Pulp Krieg: Heroes - Private Investigator
$Revision: 1.9 $

Sam Spade

Private Investigator template

Sam Spade, Marlowe, The Continental Op... the archetypal P.I.s, as portrayed in comics, movies and novels, have a lot in common. They are usually loners, ready to accept though cases and go to the end of them, betraying the fact that even if they look and act cynical, their main motivation is usually moral instead of greed. No Pulp P.I. will consider a case successfully completed if his sense of justice has not been satisfied.
The classical P.I. usually operates from a not-too-glamorous office, has a car, a gun, and a small network of friends and ex-customers who may help him checking license plates, doing background searches and so on.
The main weak point of this character are usually some form of addiction (and in this case women count as a dangerous substance), his own sense of duty, and the risk of losing his license.
From a GM point of view this character is pretty useful if s/he wants to run city-based adventures. A P.I. may easily fit in most urban situations, and he can provide a good starting point for many adventures (instead of the old cliché of having a distant cousin or former army buddy call the party for help).
On the other hand, if you prefer a globetrotting campaign through exotic locales, this character would have some problem fitting in.

The license

City of San Francisco


License no.


Being a licensed Private Investigator is a very weak form of the Authority Perk. It costs just 1 character point (not factored in the costs listed below), and gives the character a nifty badge, the right to carry a concealed firearm and very little else, in terms of actual authority.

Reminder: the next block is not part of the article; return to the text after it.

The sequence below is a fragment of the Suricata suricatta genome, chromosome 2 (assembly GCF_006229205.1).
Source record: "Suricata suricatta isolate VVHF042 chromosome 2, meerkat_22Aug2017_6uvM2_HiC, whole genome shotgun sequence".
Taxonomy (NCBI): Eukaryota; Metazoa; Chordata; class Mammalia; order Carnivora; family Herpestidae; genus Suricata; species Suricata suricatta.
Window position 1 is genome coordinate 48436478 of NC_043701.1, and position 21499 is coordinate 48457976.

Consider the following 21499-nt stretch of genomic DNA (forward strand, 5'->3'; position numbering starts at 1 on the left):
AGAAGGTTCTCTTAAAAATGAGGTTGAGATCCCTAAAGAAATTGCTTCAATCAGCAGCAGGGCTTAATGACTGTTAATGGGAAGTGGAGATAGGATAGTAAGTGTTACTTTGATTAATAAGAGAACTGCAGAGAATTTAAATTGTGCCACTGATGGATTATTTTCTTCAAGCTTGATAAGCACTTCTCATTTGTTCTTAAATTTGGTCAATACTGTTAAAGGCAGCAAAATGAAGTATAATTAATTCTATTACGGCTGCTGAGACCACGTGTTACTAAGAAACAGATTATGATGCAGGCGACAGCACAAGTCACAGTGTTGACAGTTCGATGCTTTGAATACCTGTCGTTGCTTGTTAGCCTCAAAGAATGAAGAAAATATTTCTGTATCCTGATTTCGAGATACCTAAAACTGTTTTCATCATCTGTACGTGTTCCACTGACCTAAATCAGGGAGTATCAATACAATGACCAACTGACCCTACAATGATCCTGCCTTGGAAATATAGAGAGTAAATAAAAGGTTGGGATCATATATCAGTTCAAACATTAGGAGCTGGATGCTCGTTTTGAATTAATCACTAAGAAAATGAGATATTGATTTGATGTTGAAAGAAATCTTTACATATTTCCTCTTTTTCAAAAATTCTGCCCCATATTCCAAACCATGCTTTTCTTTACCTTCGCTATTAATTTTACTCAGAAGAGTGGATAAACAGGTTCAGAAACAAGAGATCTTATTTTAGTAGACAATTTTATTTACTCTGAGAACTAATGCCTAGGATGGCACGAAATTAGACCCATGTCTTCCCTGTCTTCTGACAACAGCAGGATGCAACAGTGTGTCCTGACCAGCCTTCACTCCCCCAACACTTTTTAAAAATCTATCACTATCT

The license is granted by the local police force, and it can be revoked quite easily... in most novels and movies the policemen often try to goad P.I.s by threatening to revoke it.
Anyone with no crime record could probably ask for a license (unless they are black, that is... but there is some fictional precedent for an Oriental P.I.). In practice ex- policemen will be able to get it more easily. Another popular way to get one is to join a larger agency (like Pinkerton) and then "go solo" after a few years of hands-on experience.
Fictional detectives often claimed some sort of detective-client relationship (akin to the one for lawyers and doctors) which allegedly allowed them to keep investigation details from the police.
While doctors and lawyers do enjoy this kind of protection (forcing them to surrender details requires a subpoena) nothing similar ever existed for P.I.s, in reality, so obscuring or keeping information from the police may be prosecuted (even if apparently the police just preferred roughing up the detective, at least according to pulp sources).
If the P.I. is actually working for a lawyer, his findings can fall under the law protecting lawyer-customer relationship, though.
In practice, detectives in movies and novels keep their mouth shut and their clients out of the picture by integrity and as a form of professional service, but they will have to face the full consequences in case of problems.

AGI: 0APP: 0BUI: 0CRE: 0FIT: 0
INF: 0KNO: 1PER: 1PSY: 1WIL: 0
STR: 0HEA: 0STA: 25UD: 4AD:3

Skill levels
Combat Sense1+1
Human Perception1+1
Small Arms10

Cost: (Attribute 19)/(Skills 25)

Typical Equipment: Gun, car, camera, flashlight, office.
Typical Perks: Allies, Contacts, Favor, Lucky.
Typical Flaws: Addiction, Code of Honor.


In order to get a more "dignified" consulting detective, a la Philo Vance, invest a little more in Grooming, Etiquette and KNO based skills (see also the Dilettante template. Another interesting variation could be a detective working for a large Insurance company. If you want to include arson, sabotage and maritime disaster in his line of work (downplaying the more standard thefts and blackmailing), add some specific skills like Tinker, Demolition, Piloting. The result will be a character better suited to take part in adventures in exotic locales.
Historically, a female P.I. would be a little hard to accept, even if their existence is pretty normal today. The idea could be interesting, but be sure that the player understands that most people would not have much faith in the lady ability to do "a man's job".